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      Abnormal blood flow in the sublingual microcirculation at high altitude

      , 1 , 2 , 2 , 1 , 1 , for the Caudwell Xtreme Everest Research Group

      European Journal of Applied Physiology


      Hypoxia, Microcirculation, Altitude, Oxygen

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          We report the first direct observations of deranged microcirculatory blood flow at high altitude, using sidestream dark-field imaging. Images of the sublingual microcirculation were obtained from a group of 12 volunteers during a climbing expedition to Cho Oyu (8,201 m) in the Himalayas. Microcirculatory flow index (MFI) was calculated from the moving images of microcirculatory red blood cell flow, and comparison was made between the baseline and high altitude measurements. Peripheral oxygen saturation (SpO 2) and Lake Louise scores (LLS) were recorded along with MFI. Our data demonstrate that there was a significant reduction in MFI from baseline to 4,900 m in small (less than 25 μm) and medium (26–50 μm) sized blood vessels ( P = 0.025 and P = 0.046, respectively). There was no significant correlation between MFI and SpO 2 or MFI and LLS. Disruption of blood flow within microcirculatory may explain persistent abnormal oxygen flux to tissues following the normalisation of systemic oxygen delivery that accompanies acclimatisation to high altitude.

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          Quantifying bedside-derived imaging of microcirculatory abnormalities in septic patients: a prospective validation study

          Introduction The introduction of orthogonal polarization spectral (OPS) imaging in clinical research has elucidated new perspectives on the role of microcirculatory flow abnormalities in the pathogenesis of sepsis. Essential to the process of understanding and reproducing these abnormalities is the method of quantification of flow scores. Methods In a consensus meeting with collaboraters from six research centres in different fields of experience with microcirculatory OPS imaging, premeditated qualifications for a simple, translucent and reproducible way of flow scoring were defined. Consecutively, a single-centre prospective observational validation study was performed in a group of 12 patients with an abdominal sepsis and a new stoma. Flow images of the microcirculation in vascular beds of the sublingual and stoma region were obtained, processed and analysed in a standardised way. We validated intra-observer and inter-observer reproducibility with kappa cross-tables for both types of microvascular beds. Results Agreement and kappa coefficients were >85% and >0.75, respectively, for interrater and intrarater variability in quantification of flow abnormalities during sepsis, in different subsets of microvascular architecture. Conclusion Semi-quantitative analysis of microcirculatory flow, as described, provides a reproducible and transparent tool in clinical research to monitor and evaluate the microcirculation during sepsis.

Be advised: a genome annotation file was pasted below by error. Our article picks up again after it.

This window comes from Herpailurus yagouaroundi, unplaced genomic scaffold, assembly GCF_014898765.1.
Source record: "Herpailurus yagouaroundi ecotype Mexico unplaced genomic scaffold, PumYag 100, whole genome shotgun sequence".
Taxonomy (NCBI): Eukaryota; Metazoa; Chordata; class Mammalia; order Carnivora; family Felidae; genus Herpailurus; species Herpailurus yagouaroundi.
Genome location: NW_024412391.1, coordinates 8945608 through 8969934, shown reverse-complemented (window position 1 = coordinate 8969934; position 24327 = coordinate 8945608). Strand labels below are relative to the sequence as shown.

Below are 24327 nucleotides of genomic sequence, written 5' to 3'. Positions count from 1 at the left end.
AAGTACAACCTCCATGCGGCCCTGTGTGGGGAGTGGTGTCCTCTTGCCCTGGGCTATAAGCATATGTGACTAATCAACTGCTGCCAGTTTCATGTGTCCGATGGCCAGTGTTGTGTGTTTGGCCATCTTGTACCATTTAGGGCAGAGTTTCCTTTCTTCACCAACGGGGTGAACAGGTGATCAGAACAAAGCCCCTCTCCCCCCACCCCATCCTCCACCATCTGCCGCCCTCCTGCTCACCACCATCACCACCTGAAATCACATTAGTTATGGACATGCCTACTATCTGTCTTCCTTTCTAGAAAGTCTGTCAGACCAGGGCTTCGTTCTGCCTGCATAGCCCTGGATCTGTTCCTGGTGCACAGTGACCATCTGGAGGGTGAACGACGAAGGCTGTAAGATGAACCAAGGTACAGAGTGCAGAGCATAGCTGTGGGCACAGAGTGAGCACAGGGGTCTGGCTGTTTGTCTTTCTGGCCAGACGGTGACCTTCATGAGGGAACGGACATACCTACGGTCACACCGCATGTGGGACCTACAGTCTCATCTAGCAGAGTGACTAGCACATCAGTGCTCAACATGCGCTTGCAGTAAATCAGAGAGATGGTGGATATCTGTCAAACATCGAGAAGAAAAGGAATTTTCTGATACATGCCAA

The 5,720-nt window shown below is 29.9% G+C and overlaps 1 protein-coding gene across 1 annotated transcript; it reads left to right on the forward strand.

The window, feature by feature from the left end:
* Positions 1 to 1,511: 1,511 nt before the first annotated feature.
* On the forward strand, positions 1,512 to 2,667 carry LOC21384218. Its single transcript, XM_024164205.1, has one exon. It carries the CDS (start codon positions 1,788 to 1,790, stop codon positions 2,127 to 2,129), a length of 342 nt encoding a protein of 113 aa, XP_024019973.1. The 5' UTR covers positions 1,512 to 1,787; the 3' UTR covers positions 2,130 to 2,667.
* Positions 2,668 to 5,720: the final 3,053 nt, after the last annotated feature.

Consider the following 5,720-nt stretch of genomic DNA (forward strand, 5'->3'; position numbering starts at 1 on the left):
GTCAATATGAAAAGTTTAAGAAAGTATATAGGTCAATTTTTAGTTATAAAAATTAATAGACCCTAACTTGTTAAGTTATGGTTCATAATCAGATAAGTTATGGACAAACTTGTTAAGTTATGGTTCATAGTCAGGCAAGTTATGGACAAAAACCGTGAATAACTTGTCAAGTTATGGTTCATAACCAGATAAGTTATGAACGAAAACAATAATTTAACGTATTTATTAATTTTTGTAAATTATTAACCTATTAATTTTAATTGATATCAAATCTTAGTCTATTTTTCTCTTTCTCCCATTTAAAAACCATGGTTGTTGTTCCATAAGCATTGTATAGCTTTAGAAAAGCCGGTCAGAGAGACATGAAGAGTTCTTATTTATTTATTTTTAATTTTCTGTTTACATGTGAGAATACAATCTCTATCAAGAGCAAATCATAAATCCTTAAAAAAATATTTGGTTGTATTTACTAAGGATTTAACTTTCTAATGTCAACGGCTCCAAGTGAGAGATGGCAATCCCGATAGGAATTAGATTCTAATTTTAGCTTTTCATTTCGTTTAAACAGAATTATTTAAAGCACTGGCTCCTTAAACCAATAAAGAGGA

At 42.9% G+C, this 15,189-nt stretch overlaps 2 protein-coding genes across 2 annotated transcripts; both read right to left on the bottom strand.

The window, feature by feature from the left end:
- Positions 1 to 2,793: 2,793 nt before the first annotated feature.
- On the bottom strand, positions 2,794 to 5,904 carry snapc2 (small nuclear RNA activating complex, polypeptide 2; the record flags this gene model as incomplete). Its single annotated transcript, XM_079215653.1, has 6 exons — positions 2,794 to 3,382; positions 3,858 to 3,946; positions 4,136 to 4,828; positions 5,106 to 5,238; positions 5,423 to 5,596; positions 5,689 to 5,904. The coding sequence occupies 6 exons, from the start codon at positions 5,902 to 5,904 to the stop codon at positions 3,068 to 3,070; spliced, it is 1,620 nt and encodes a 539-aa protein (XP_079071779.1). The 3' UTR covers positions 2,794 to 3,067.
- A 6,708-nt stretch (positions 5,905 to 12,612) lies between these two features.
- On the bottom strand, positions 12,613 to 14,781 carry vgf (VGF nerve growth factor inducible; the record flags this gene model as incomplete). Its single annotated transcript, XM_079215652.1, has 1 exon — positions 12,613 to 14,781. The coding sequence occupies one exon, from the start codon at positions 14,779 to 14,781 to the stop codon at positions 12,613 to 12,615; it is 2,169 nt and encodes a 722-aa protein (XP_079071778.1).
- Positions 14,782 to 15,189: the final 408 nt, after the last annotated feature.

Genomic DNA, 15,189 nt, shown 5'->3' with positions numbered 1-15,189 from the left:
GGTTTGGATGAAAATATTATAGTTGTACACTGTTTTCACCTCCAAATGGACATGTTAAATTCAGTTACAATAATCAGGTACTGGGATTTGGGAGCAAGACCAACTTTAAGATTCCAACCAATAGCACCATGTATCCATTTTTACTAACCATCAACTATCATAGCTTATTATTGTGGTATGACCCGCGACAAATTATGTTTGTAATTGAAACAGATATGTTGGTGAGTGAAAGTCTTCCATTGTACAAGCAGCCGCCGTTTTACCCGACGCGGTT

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            Microvascular alterations in patients with acute severe heart failure and cardiogenic shock.